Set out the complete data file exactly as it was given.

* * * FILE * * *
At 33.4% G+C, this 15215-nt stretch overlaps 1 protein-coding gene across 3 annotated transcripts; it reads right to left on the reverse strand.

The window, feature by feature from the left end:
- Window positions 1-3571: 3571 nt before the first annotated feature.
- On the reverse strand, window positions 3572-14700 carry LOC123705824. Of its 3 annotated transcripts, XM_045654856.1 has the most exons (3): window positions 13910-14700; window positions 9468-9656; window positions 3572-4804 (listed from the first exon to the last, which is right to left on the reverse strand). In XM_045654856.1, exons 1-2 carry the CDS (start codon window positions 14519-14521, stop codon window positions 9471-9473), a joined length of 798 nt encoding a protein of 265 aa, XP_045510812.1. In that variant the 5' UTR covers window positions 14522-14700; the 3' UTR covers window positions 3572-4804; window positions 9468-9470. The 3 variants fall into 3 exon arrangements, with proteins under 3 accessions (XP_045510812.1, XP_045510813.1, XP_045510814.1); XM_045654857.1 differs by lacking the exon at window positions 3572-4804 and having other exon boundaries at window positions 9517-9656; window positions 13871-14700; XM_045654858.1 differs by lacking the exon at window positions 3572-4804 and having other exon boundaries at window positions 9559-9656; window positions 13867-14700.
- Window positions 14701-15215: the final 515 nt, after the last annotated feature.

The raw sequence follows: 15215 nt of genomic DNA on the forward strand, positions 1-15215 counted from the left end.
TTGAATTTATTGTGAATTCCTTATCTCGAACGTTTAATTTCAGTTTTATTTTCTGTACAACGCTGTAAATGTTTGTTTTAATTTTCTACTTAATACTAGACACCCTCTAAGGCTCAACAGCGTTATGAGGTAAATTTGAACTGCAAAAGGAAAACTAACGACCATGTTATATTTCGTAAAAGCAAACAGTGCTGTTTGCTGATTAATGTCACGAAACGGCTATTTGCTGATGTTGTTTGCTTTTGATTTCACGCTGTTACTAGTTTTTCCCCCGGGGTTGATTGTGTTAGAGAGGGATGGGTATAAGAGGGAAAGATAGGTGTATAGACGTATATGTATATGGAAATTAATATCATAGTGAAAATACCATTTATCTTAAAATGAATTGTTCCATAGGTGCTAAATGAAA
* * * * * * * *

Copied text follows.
At 33.4% G+C, this 15215-nt stretch overlaps 1 protein-coding gene across 3 annotated transcripts; it reads right to left on the reverse strand.

The window, feature by feature from the left end:
- Window positions 1-3571: 3571 nt before the first annotated feature.
- On the reverse strand, window positions 3572-14700 carry LOC123705824. Of its 3 annotated transcripts, XM_045654856.1 has the most exons (3): window positions 13910-14700; window positions 9468-9656; window positions 3572-4804 (listed from the first exon to the last, which is right to left on the reverse strand). In XM_045654856.1, exons 1-2 carry the CDS (start codon window positions 14519-14521, stop codon window positions 9471-9473), a joined length of 798 nt encoding a protein of 265 aa, XP_045510812.1. In that variant the 5' UTR covers window positions 14522-14700; the 3' UTR covers window positions 3572-4804; window positions 9468-9470. The 3 variants fall into 3 exon arrangements, with proteins under 3 accessions (XP_045510812.1, XP_045510813.1, XP_045510814.1); XM_045654857.1 differs by lacking the exon at window positions 3572-4804 and having other exon boundaries at window positions 9517-9656; window positions 13871-14700; XM_045654858.1 differs by lacking the exon at window positions 3572-4804 and having other exon boundaries at window positions 9559-9656; window positions 13867-14700.
- Window positions 14701-15215: the final 515 nt, after the last annotated feature.

The raw sequence follows: 15215 nt of genomic DNA on the forward strand, positions 1-15215 counted from the left end.
TTGAATTTATTGTGAATTCCTTATCTCGAACGTTTAATTTCAGTTTTATTTTCTGTACAACGCTGTAAATGTTTGTTTTAATTTTCTACTTAATACTAGACACCCTCTAAGGCTCAACAGCGTTATGAGGTAAATTTGAACTGCAAAAGGAAAACTAACGACCATGTTATATTTCGTAAAAGCAAACAGTGCTGTTTGCTGATTAATGTCACGAAACGGCTATTTGCTGATGTTGTTTGCTTTTGATTTCACGCTGTTACTAGTTTTTCCCCCGGGGTTGATTGTGTTAGAGAGGGATGGGTATAAGAGGGAAAGATAGGTGTATAGACGTATATGTATATGGAAATTAATATCATAGTGAAAATACCATTTATCTTAAAATGAATTGTTCCATAGGTGCTAAATGAAA